Purchase delays and red-tape

Gang, I’ve ordered my Animas Ping, and am just now learning about all the red-tape, delays, etc. How frustrating.

After it’s approved by Blue Shield (which takes a few days), Animas then receives the go-ahead to ship. After it’s shipped (which takes a few days), they then put me in a queue for a trainer. After a trainer is assigned to me (which takes a few days), I then wait a week or so for a call. We then make a future appt. for my first training.

So the bottom line is this: my pump will arrive on my doorstep, and I’ll have to wait another week or two before I can even use it!

What was it like for you?

about the same. and after i had the pump in my hands and had the training, i had to wear it for a few days with saline and then take a test from the trainer before i could put insulin in it.
best of luck!

Gosh, I’m already so anxious. This is really a test. :frowning:

Not quite that bad. I was told to call for the Trainer after I received the pump. I received it and called. I can’t remember if the number I was given was the trainer herself or someone who then had the trainer call me. But either way it was only a day later the trainer and I spoke and we made an appointment for a couple days after that at a time good for us both at my house.

I was also put on saline for a few days and then the trainer came back for my second session with insulin. I was actually still waiting for my insulin vials (I’d used pens) so the delay was fine and in hindsight for a first pump I really appreciated the time spent on saline to get to learn the pump without worrying about actual insulin. I didn’t have to take any kind of tests. I felt like the trainer and the Clinical Manager who was her supervisor respected my degree of knowledge and preference for working on my own. I turned down the phone followup asking only for a number to call if I had a question/problem. The Clinical Manager called me the first night to see how I was doing and that was it. It was perfect for me. They also, prior to this not only contacted the insurance for me (and got approval in a couple days) but hand delivered the form to my doctor’s office since he didn’t respond to their fax and wrote in a starting basal based on what I had told them (my doctor has no clue and just let’s me self manage).

Thanks for the feedback, Zoe. I’m hoping that it will go quickly with me as well. My CDE has suggested that I probably don’t need a saline trial since I’ve already tested the pump for several days. Also, she’ll be giving me training in addition to Animas. But guess what? Just my luck that my endo will be on vacation when my pump arrives. Geesh! :slight_smile:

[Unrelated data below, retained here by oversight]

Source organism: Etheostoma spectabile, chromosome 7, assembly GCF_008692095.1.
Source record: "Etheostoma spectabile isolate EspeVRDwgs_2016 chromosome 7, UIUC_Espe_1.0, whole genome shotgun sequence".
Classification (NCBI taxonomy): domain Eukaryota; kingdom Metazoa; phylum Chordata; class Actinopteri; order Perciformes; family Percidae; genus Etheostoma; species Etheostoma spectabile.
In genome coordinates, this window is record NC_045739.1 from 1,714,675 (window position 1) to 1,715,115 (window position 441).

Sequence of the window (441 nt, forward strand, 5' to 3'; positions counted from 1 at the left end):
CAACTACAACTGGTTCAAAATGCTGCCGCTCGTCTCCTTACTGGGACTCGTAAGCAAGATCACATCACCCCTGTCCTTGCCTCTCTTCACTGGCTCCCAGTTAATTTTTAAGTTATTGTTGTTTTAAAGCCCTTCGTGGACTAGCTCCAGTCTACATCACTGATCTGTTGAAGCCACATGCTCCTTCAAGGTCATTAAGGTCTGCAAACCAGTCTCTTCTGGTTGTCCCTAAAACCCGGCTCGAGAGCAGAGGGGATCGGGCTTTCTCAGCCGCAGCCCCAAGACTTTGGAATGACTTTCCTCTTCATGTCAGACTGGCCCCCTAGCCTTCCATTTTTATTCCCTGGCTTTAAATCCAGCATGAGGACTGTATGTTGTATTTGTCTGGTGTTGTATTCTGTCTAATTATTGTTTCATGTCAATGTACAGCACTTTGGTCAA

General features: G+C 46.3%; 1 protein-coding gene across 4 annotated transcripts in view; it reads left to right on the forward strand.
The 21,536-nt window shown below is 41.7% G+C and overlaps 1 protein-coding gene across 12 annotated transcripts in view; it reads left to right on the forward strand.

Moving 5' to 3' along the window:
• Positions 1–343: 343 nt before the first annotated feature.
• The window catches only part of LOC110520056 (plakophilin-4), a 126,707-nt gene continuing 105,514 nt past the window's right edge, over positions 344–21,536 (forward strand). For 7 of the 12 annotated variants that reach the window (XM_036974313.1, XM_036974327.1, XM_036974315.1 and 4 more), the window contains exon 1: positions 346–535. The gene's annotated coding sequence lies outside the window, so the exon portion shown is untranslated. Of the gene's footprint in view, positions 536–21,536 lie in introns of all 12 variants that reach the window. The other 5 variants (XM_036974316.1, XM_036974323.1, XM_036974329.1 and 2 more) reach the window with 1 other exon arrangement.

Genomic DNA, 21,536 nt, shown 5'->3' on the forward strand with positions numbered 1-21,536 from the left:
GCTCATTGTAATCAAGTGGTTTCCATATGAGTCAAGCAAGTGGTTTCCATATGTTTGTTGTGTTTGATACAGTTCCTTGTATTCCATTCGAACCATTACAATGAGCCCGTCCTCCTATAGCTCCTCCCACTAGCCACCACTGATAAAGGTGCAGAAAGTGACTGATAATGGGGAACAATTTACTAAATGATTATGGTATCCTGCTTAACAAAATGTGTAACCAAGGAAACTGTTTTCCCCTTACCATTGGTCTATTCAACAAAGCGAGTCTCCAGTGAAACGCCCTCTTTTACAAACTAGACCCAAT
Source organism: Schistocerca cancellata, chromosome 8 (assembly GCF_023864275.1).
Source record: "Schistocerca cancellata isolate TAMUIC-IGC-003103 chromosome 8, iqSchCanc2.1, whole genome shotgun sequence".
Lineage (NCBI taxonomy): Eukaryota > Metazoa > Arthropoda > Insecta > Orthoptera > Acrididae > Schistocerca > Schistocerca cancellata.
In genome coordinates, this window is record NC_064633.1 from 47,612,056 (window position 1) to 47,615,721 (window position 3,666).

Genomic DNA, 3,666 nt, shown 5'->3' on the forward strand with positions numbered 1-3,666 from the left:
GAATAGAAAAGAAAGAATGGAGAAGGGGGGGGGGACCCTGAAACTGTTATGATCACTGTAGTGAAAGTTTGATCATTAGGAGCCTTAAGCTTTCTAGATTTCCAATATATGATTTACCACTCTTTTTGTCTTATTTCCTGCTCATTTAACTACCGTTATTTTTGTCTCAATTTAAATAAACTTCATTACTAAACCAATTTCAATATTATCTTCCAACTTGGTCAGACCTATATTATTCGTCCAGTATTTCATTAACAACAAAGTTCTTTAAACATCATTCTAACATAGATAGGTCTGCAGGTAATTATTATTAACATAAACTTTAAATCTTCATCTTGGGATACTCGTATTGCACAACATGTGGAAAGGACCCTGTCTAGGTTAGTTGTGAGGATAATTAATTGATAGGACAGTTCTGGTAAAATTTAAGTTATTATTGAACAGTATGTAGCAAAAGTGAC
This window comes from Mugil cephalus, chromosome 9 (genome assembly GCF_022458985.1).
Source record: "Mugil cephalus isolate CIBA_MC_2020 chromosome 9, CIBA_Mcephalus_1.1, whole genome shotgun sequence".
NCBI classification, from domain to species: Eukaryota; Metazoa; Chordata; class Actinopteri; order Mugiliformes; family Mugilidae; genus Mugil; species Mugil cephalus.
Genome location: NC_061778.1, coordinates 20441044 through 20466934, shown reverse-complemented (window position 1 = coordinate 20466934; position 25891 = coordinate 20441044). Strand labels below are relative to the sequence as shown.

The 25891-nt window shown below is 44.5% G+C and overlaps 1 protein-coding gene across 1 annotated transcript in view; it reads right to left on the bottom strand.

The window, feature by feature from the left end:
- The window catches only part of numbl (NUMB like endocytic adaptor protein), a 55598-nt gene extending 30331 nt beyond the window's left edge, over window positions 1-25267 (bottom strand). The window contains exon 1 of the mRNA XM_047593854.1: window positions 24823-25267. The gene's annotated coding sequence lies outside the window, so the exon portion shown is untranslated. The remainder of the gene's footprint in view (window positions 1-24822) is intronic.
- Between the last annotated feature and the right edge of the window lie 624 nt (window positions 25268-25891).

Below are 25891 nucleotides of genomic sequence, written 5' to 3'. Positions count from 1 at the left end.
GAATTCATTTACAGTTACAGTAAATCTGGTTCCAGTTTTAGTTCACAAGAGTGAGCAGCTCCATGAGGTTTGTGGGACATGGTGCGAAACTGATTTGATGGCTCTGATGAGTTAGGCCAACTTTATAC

I’m not a good one to ask on this - it took nearly six months from when I decided to get the pump to actually get it, and I paid for it out of pocket (and there weren’t any delays on that front).

Well i didnt have to do saline or even when i had my 1st pump a medtronic i didnt have to do saline either i have a CDE that works with my endo and once i did my training with the pump i was put into Animas BG Management program it is about a month and im supposed to be dismissed on Friday they might enroll you in it to help you tweak your pump to the levels you need or they might not, it can be a pain but i feel it helped a bit though its very tedious and aggravating and you can choose not to do it but not sure if your levels will be as good as they could be if you use it, my numbers have improved a little though i still get some highs and lows though not quite like before.

I just tweak my own numbers, Jan. I couldn’t imagine having to call someone everytime I wanted to do a change. It’s all about trial and error and I’m not sure what an endo could add other than to nod their head to what I was doing, or try and put me on their own timetable which I would refuse anyway…lol. But I think everyone is different in how much they want professional input. Pumping Insulin by John Walsh is my bible!

yea i had alot of people tell me about that book but i would rather test and try then follow what a book says in my opinon life experience beats a books experience :slight_smile: and i couldnt remember my basal since i was last on a pump and i had problems with hypos lately on mdi so i couldnt just start on my own.